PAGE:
Speech Production Principles

Process of Speech

Speech production occurs through the compression of the lung volume that makes the air flow audible due to the vibration of the larynx. Various modifications, such as respiration, phonation, and articulation, transform this sound into speech. In respiration, the energy comes from the lungs while in phonation, the vocal folds convert energy into audible sound. In articulation, the articulators change the intelligible speech (Ladefoged 5).The airstream comprises of the air making the sound while the phonation process includes the vocal cords’ movements in the glottis to produce a sound. On the other hand, the oro-nasal process entails the modification of the flow of air from the glottis, lips, and nose (vocal track). Speech is an important factor in communication. Although speech occurs naturally, the sound production is a complex process. Therefore, the paper will explore the principles behind speech production.

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The Airstream Process

The respiratory system plays a vital role in voice production because it acts as the power source. It provides the air supply necessary to trigger the sound waves. The vocal cords in the larynx move close together obstructing the airflow from the trachea during exhalation. As a result, pressure increases and creates resistance. However, air overcomes the resistance due to the closed vocal cords and passes it.  In this process, the vocal folds vibrate creating waves in the air that produces a sound. Afterward, the rush passes the folds. Thus, pressure drops triggering the vocal folds to shut again (Mahendru 50).

The most significant way of categorizing sounds through the use of phonetic features is the source of air. In fact, it shows where the air comes from and how the vocal organs modify it to make a sound. The airstream is the most critical in producing sounds for most world languages (Ladefoged 5). The pulmonic egressive airstream which is the manipulation of the air in the vocal tract that the lungs are exhaling is responsible for the uttered words. The glottalic airstream mechanism involves the closure of the glottis to stop the air (Redford 133).

The process of the glottis preventing air is known as the glottal stop. It is a pulmonic egressive sound as air stays in the lungs. The vocal cords close completely to make sure that no air leaks from the lungs for a brief moment; thus, there is the compression of the air in the pharynx. The glottal stop produces some exclamations in English. When the glottis rises, it pushes the air outward to create ejective sounds. These sounds produce the Caucasus, Native American, and Afro-Asiatic languages (Redford 133). Conversely, when the glottis lowers, it creates a vacuum in the mouth, thus producing an implosive consonant sound. The Swahili language and most of the East African dialects have these implosives. The velaric airstream mechanism, which is common mainly for the Southwest African languages, occurs when the back of the tongue seals air from the lungs to create a relative vacuum. The tongue ratifies the air in the mouth through the backward and downward movement.

The Phonation Process

The phonation process occurs in the larynx that houses the vocal folds. The gap between the vocal folds is the glottis. When producing sound, the vocal cords can be in various positions. The muscles in the glottis move in such a manner that they affect the sound. The effect of the vocal cords is known as the phonation process (Redford 133). When the glottis closes leaving a narrow opening, the vocal folds vibrate to produce voiced sounds. Alternatively, when it is wide open, there is a reduction of vibration in the vocal cords, which results in voiceless sounds. Specifically, the primary cartilages in this process are the cricoid, thyroid, and the arytenoid cartilages. They rotate and tilt affecting the vocal folds that stretch across the larynx separating the trachea and the pharynx. The air pressure in the vocal folds is under both aerodynamic and elastic forces (Ladefoged 5).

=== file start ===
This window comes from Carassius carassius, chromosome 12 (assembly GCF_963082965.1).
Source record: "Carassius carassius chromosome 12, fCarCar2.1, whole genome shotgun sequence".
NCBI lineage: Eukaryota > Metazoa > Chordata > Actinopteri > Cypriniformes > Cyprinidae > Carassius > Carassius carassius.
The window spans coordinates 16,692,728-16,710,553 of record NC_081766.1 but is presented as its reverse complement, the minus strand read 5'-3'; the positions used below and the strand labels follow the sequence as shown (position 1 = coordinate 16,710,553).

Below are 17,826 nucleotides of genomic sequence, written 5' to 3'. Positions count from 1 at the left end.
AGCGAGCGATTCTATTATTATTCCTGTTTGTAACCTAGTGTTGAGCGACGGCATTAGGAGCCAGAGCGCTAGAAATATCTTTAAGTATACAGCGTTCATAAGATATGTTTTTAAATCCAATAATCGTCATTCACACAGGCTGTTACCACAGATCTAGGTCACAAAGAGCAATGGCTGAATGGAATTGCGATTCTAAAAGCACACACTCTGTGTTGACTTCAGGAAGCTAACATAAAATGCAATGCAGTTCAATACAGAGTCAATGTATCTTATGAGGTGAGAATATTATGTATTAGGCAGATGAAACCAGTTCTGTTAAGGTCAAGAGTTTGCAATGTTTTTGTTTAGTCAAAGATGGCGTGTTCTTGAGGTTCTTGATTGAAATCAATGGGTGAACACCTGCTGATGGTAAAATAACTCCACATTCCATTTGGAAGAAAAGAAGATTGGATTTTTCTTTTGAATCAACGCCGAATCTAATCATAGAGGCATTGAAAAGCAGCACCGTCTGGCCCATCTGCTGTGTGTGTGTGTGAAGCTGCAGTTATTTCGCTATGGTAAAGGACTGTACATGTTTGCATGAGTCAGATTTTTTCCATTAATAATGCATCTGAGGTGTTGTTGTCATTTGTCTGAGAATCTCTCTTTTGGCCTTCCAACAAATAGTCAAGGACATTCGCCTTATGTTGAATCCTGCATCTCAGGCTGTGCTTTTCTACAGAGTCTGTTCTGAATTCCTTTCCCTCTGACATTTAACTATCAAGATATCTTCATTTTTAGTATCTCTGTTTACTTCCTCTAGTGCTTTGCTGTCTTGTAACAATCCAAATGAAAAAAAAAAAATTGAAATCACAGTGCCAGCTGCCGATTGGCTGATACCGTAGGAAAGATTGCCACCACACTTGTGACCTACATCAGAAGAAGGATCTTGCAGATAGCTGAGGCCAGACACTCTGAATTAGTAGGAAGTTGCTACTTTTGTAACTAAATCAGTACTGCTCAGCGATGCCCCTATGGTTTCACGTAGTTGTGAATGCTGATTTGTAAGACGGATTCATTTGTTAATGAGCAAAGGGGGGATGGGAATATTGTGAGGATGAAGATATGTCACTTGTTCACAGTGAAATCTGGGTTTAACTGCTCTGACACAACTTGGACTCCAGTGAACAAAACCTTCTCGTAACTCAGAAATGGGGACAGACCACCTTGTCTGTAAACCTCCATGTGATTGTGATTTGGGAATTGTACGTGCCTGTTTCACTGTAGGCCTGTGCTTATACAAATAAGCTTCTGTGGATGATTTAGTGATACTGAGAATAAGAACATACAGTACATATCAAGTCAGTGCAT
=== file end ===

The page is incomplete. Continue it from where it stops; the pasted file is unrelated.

The Oro-Nasal Process

The oro-nasal process is associated with distinguishing the nasal consonants from other sounds. In this process, the vocal tract consists of the oral, nasal, and pharyngeal cavities. The boundaries and surfaces of these cavities are the organs of speech. After the air has gone through the pharynx and the larynx, it goes into the nasal or oral cavity. The part responsible for that selection is the velum.

Articulation is the last step of production. It occurs when the shape of the vocal tract changes modifying the sound the larynx produces. The differences in shape happen when the velum opens or closes due to the movements of the jaw, lips, or tongue. Articulation concerns individual pronunciations and sounds. It focuses on intonation, stress, and rhythm of the syllables producing the word. In articulation, a person changes the sounds from the vocal folds using the tongue, lips, and teeth in recognizable patterns (Mahendru 50).

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To conclude, a speech sound is the result of air obstruction and its modification in the vocal tract. It involves three processes: the airstream, the phonation, and the oro-nasal ones. Humans use their tongues, lips, teeth, and other parts of the speech mechanism uniquely. The speech starts with breathing; then formation, which is the vibration of the vocal cords, occurs. Next, the constituents of the oro-nasal process, the nose, mouth, and throat cavities, amplify the sounds. The final stage is articulation, where an individual modifies the sound with their teeth, lips, and tongue in recognizable patterns.

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